Eliminate Plastic Shopping Bags

Thinking Green with Danny Lipford:
Plastic Shopping Bags

More than 500 billion plastic shopping bags are used and discarded every year in the United States with less than 1% of those being recycled. You can eliminate the need for disposable plastic bags by bringing reusable cloth shopping bags with you to the store every time you shop.



Please Leave a Comment

3 Comments on “Storage Ideas for Your Home”

You can follow comments to this article by subscribing to the RSS news feed with your favorite feed reader.

  • Emma Tameside Says:
    August 7th, 2012 at 8:16 am

    Hi Danny, thanks for posting this article. Really, really helpful. My husband started converting the attic to a usable storage space last year, but we had a lot more work to do before installing shelves as it wasn’t a well-maintained space beforehand. We had to treat a lot of the wood and replace some smaller beams, as well as reinforcing the main timbers with metal plates. After that, it needed some permanent lighting fitting and a retractable ladder installing on the hatch door.

    In the meantime, while all this was taking place, we stored most of our stuff in self storage in Aylesford, a town close to our house, and when it was finally finished we moved most of our stuff into the attic space. It has made a huge difference to the available storage space in our home, although some of our larger items (kayaks, I’m looking at you!) still won’t fit through the trapdoor and have to remain in our storage unit. In addition to the shelves you recommend, we also installed some cupboards in the lower angles as they are too low to be of any use for anything else. It works really well and I wish we’d done it sooner.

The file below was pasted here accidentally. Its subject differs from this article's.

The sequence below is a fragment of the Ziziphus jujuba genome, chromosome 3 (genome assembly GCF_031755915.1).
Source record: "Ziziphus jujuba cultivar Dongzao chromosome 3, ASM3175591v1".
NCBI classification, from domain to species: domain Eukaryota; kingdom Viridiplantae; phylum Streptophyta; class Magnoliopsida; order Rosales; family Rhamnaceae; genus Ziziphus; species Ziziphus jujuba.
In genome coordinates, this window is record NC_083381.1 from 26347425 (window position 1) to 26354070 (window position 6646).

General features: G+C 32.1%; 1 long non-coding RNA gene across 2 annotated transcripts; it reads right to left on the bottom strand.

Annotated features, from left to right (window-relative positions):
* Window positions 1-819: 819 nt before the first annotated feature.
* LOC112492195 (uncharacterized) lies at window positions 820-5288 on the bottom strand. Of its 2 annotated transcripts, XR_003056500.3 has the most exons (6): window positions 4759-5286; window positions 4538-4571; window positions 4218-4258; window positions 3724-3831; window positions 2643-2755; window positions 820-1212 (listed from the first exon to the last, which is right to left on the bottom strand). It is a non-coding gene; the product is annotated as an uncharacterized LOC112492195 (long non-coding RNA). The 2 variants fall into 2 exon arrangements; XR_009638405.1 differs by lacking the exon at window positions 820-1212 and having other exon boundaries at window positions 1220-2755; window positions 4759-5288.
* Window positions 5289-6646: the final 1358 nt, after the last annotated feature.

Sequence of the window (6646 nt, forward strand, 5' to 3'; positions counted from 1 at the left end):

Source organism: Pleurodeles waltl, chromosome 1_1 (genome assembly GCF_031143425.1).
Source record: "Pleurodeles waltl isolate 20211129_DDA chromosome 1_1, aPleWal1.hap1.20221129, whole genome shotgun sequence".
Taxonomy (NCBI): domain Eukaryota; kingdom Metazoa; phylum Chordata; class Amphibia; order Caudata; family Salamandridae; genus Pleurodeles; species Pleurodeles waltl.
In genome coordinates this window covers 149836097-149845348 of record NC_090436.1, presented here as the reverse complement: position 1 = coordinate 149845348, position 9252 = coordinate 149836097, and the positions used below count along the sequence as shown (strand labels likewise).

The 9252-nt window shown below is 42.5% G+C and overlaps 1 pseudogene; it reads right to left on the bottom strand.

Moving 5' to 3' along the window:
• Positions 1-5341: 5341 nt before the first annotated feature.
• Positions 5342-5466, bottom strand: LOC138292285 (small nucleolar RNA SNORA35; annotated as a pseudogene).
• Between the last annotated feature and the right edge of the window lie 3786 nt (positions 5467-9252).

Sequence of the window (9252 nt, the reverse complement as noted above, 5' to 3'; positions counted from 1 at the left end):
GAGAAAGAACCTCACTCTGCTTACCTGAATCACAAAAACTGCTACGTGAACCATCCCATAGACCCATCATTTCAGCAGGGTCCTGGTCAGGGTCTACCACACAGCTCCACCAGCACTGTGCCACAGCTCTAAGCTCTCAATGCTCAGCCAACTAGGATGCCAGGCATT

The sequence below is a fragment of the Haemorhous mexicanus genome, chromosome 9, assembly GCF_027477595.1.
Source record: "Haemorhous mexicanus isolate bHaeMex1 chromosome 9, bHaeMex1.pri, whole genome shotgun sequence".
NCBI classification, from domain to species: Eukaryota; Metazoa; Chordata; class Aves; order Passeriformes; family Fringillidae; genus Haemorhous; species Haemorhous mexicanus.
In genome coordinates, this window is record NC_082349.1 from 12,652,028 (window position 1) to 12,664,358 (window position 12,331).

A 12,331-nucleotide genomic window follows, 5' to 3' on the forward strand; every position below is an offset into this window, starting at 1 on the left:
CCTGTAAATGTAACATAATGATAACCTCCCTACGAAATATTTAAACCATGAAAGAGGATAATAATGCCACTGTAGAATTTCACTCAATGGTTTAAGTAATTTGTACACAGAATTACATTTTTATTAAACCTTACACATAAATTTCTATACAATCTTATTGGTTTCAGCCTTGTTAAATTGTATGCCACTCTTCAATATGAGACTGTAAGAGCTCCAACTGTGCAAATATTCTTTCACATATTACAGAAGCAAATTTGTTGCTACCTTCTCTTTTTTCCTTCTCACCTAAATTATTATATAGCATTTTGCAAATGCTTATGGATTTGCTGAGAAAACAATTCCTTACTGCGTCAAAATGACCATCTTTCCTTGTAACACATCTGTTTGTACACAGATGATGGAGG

• Jonah@Wire Rope Fittings Says:
    January 25th, 2011 at 8:25 am

    We had wire shelving in my old kitchen area and totally resented them! Anything that wasn’t wide enough to simply span three wires had a tendency to fall over if not based properly. And, when something did pour, it went all the way to the floor…making everything beneath it dirty and sticky on the way down! Once we built our flood kitchen in the basement, we set up wood shelves…I Love them and, when we get to it, our new corner pantry will also have wood shelves.

  • Carlos Says:
    January 9th, 2010 at 11:31 am

    Video stops after 3 seconds.

We want to hear from you! In addition to posting comments on articles and videos, you can also send your comments and questions to us on our contact page or at (800) 946-4420. While we can't answer them all, we may use your question on our Today's Homeowner radio or TV show, or online at

Notify me of followup comments via e-mail. You can also subscribe without commenting.